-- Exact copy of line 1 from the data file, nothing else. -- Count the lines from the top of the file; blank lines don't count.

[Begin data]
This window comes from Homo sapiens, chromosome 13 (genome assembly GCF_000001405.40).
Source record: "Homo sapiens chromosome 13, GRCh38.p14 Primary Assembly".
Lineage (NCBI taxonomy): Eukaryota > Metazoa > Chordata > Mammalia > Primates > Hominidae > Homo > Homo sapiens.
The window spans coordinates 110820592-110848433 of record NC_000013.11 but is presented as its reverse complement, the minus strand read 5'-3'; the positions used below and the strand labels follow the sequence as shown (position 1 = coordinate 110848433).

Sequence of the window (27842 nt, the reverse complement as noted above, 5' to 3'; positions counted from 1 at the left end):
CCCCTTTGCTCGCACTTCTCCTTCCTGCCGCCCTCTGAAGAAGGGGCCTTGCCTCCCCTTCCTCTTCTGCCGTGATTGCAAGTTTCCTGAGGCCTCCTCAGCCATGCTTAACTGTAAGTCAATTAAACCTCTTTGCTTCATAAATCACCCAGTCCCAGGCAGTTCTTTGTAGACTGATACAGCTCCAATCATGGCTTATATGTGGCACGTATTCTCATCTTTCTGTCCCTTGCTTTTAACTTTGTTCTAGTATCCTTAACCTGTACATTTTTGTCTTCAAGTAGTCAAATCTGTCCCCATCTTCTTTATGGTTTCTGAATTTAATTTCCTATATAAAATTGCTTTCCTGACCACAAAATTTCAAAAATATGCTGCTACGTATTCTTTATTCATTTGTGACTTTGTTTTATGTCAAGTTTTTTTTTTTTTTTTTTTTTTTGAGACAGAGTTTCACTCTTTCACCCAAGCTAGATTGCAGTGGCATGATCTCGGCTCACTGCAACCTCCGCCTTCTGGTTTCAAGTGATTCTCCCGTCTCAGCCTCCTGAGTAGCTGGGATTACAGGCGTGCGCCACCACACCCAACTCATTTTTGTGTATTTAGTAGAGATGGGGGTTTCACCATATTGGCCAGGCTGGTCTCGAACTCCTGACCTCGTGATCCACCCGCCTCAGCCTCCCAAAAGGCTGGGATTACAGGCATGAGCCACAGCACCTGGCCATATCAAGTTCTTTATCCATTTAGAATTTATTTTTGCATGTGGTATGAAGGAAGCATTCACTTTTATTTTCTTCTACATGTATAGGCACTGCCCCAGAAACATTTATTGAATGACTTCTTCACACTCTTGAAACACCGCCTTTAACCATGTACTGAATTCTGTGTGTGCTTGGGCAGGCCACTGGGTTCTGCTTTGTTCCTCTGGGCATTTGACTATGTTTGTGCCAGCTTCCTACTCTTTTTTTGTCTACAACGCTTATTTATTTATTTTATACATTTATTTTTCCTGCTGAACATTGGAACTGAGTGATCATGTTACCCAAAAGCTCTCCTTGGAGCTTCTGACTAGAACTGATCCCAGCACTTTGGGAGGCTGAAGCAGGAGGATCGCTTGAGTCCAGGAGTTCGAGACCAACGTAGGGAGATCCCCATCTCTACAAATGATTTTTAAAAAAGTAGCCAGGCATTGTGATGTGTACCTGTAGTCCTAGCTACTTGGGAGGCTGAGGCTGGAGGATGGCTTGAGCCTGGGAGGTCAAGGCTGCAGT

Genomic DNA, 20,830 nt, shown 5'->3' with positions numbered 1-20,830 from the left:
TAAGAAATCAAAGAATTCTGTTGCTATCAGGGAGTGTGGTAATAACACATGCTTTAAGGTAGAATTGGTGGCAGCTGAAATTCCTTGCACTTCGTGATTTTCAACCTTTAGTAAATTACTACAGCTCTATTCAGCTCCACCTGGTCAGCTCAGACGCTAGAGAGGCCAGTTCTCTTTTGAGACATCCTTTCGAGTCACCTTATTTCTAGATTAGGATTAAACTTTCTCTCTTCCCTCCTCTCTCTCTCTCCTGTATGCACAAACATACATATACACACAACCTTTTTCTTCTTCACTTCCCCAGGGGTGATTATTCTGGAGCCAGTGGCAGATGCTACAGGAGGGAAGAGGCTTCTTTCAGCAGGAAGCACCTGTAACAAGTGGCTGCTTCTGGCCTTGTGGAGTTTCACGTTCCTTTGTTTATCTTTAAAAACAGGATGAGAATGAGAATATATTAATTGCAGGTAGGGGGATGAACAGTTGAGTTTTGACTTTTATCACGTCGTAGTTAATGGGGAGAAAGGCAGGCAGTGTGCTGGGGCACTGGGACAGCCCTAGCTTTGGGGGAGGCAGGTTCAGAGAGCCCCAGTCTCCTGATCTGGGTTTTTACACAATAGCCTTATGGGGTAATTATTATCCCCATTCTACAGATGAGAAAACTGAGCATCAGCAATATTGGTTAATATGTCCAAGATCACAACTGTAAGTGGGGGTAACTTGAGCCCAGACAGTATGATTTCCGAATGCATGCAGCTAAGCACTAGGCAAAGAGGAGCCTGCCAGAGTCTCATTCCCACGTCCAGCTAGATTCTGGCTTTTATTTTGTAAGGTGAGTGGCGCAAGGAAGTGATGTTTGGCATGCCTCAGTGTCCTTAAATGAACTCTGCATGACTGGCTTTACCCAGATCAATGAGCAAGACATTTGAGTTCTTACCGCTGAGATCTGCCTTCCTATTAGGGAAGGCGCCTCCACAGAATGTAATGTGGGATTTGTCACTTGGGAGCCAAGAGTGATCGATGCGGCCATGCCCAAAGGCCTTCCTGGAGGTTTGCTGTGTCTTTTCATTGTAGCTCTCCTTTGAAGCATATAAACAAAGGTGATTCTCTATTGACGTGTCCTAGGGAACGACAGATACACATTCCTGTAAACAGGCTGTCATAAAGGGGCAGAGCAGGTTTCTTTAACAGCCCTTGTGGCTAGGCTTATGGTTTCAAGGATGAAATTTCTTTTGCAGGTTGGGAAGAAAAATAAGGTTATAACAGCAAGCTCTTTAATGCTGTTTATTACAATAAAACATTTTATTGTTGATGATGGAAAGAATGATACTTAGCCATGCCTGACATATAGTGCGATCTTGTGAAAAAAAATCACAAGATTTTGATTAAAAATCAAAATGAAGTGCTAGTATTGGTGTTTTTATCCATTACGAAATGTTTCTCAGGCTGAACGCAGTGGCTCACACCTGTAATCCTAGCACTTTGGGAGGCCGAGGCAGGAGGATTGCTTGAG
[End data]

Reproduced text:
This window comes from Homo sapiens, chromosome 13 (genome assembly GCF_000001405.40).